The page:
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Sheep

Type of DEFUN

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Sheep

Hi all, i seen several defun with a unique word(?) like

(defun Test ()

(defun c:Test ()

(defun m:Test ()

(defun LM:test ()

(defun DT:Test ()

What does the c, DT, m and LM stands for? When should i use it and why? Thank you for your time. Are there any other defun type other then the above sample?

Edited by Sheep

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rlx

only if your command begins with 'c:' , you can call the command (after loading) on the command line with the name that follows. So when you load 'MyRoutine.lsp' and this routine has a function called 'c:test' you would only have to type test on the command line. In all other cases you have to call the command with parentheses. So when you have a function that is written as (defun test1 ().... you have to start it with (test1). If you have a function (defun LM:Test1 ()... you have to start it with (LM:Test1).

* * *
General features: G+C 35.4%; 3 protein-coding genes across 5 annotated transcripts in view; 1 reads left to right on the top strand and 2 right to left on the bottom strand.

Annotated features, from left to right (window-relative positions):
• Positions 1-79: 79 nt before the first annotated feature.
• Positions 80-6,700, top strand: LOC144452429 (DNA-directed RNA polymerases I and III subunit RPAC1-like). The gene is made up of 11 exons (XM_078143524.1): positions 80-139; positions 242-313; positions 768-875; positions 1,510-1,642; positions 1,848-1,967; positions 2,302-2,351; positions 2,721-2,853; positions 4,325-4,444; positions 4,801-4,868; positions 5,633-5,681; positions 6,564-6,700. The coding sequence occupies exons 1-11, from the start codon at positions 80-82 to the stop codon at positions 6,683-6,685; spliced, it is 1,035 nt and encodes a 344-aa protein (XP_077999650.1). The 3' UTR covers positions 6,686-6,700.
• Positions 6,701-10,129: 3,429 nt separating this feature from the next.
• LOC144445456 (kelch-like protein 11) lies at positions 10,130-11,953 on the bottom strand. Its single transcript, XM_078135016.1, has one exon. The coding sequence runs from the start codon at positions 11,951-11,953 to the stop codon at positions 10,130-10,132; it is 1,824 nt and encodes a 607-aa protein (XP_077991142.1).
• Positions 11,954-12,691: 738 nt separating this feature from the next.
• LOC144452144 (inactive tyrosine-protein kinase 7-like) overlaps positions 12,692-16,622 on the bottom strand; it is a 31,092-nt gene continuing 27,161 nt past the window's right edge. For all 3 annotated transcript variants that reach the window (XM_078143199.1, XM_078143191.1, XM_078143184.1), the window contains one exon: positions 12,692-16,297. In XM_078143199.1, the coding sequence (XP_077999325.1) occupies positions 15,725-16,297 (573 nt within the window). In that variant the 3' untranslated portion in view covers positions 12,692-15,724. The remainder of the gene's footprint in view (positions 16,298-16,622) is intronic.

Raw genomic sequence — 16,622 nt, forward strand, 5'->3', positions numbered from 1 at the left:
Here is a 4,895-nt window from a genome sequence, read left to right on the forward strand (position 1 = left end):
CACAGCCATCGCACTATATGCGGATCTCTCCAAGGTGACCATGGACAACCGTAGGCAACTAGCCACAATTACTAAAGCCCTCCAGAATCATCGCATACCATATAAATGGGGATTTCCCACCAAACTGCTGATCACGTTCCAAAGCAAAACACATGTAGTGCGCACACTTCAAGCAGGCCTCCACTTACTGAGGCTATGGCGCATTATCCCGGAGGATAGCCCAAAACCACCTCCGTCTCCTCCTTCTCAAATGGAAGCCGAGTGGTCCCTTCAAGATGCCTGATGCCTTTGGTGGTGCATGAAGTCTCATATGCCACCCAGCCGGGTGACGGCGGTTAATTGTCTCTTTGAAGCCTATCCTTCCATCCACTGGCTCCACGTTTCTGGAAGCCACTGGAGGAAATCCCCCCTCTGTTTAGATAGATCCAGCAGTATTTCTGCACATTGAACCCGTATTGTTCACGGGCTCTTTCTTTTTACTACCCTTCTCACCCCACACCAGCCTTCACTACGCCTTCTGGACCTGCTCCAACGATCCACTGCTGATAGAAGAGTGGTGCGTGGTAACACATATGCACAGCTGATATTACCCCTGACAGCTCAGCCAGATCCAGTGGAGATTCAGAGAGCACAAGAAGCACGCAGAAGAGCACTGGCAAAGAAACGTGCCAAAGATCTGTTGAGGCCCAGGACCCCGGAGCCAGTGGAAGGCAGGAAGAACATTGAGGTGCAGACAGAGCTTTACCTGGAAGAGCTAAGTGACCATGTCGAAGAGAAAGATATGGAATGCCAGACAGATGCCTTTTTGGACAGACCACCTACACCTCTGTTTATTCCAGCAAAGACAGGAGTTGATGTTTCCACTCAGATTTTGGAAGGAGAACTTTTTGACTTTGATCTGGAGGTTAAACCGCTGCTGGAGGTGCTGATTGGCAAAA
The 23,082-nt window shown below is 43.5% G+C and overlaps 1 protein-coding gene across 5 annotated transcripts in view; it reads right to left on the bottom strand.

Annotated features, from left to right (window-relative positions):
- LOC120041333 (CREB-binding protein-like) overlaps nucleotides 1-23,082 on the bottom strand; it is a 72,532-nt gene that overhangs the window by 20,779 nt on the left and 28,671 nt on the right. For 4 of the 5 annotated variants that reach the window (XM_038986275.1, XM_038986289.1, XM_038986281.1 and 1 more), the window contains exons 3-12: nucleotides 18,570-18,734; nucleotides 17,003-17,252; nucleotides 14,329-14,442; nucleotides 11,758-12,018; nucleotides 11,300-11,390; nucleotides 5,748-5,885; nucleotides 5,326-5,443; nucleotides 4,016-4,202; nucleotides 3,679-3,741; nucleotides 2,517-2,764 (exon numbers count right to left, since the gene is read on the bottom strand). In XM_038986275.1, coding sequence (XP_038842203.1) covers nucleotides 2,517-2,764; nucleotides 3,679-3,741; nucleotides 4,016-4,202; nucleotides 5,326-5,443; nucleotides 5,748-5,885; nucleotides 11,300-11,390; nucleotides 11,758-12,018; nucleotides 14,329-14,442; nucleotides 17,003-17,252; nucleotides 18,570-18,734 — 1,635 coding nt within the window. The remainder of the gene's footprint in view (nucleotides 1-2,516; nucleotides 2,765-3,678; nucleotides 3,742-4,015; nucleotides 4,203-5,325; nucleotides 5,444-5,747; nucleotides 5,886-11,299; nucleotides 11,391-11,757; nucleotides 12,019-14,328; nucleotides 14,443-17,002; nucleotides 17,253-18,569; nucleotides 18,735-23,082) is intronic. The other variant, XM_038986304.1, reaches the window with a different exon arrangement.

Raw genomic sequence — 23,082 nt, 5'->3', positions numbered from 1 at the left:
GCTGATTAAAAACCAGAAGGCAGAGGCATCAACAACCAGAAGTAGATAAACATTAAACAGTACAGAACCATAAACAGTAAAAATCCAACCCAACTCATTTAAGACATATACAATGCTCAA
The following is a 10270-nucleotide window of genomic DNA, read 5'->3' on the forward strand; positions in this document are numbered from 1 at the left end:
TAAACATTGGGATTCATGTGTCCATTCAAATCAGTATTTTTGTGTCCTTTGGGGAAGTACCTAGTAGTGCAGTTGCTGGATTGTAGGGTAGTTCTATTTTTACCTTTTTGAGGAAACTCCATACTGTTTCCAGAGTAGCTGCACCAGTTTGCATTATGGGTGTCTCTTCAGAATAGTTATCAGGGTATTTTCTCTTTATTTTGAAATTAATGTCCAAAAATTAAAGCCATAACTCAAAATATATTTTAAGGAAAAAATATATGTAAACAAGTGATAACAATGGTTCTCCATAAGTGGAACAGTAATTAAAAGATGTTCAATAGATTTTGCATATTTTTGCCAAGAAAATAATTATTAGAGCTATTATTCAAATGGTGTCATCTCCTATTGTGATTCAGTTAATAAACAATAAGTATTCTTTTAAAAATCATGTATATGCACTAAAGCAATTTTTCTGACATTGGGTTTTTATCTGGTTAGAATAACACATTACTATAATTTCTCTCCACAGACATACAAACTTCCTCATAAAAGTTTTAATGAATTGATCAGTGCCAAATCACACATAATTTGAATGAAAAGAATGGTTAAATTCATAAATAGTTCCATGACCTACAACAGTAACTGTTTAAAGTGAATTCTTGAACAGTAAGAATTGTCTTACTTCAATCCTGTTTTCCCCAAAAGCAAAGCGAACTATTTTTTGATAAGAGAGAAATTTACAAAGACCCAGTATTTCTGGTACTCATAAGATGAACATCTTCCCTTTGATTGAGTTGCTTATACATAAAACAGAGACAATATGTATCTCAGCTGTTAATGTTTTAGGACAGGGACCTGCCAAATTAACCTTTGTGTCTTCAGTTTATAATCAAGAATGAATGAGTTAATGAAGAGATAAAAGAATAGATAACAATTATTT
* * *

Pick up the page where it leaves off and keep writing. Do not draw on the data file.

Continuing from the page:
The reason why someone uses LM: as prefix would be when your name is Lee Mac. See it as a sort of signature , calling card whatever. So when you write a few  brilliant routines for us here on this forum , you could write them as (defun Sheep:Test1 ()... and then someone would have to type (Sheep:Test1) to start your mean lean lsp routine.

 

There are more types of defun , like defun-q and this has to do with how your function will be evaluated (as a list) . This is often used for functions that can modify themselves so very useful for self 'learning' routines. But this is more advanced stuff and there are people that can explain this far more better than me.

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Lee Mac

@rlx has pretty much covered it, but I've also posted an explanation here which you may find useful.

Edited by Lee Mac
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Sheep

thanks you. i need to learn more.

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